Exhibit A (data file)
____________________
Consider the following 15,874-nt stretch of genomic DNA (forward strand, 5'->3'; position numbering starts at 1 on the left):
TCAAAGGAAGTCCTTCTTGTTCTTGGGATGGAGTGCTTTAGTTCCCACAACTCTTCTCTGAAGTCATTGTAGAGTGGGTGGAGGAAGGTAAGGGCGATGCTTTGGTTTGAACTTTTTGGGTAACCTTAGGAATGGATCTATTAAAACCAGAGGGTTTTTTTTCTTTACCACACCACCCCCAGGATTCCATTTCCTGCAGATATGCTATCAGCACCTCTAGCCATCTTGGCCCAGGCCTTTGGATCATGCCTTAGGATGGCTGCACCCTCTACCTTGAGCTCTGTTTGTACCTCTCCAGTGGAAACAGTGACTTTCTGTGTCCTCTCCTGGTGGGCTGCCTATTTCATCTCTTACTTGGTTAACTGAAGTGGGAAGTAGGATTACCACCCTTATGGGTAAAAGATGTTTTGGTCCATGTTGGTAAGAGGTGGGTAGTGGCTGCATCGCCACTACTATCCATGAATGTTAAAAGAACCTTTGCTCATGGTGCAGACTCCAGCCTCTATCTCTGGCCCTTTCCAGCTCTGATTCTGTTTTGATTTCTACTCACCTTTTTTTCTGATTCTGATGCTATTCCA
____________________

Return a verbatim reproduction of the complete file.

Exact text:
Consider the following 15,874-nt stretch of genomic DNA (forward strand, 5'->3'; position numbering starts at 1 on the left):
TCAAAGGAAGTCCTTCTTGTTCTTGGGATGGAGTGCTTTAGTTCCCACAACTCTTCTCTGAAGTCATTGTAGAGTGGGTGGAGGAAGGTAAGGGCGATGCTTTGGTTTGAACTTTTTGGGTAACCTTAGGAATGGATCTATTAAAACCAGAGGGTTTTTTTTCTTTACCACACCACCCCCAGGATTCCATTTCCTGCAGATATGCTATCAGCACCTCTAGCCATCTTGGCCCAGGCCTTTGGATCATGCCTTAGGATGGCTGCACCCTCTACCTTGAGCTCTGTTTGTACCTCTCCAGTGGAAACAGTGACTTTCTGTGTCCTCTCCTGGTGGGCTGCCTATTTCATCTCTTACTTGGTTAACTGAAGTGGGAAGTAGGATTACCACCCTTATGGGTAAAAGATGTTTTGGTCCATGTTGGTAAGAGGTGGGTAGTGGCTGCATCGCCACTACTATCCATGAATGTTAAAAGAACCTTTGCTCATGGTGCAGACTCCAGCCTCTATCTCTGGCCCTTTCCAGCTCTGATTCTGTTTTGATTTCTACTCACCTTTTTTTCTGATTCTGATGCTATTCCA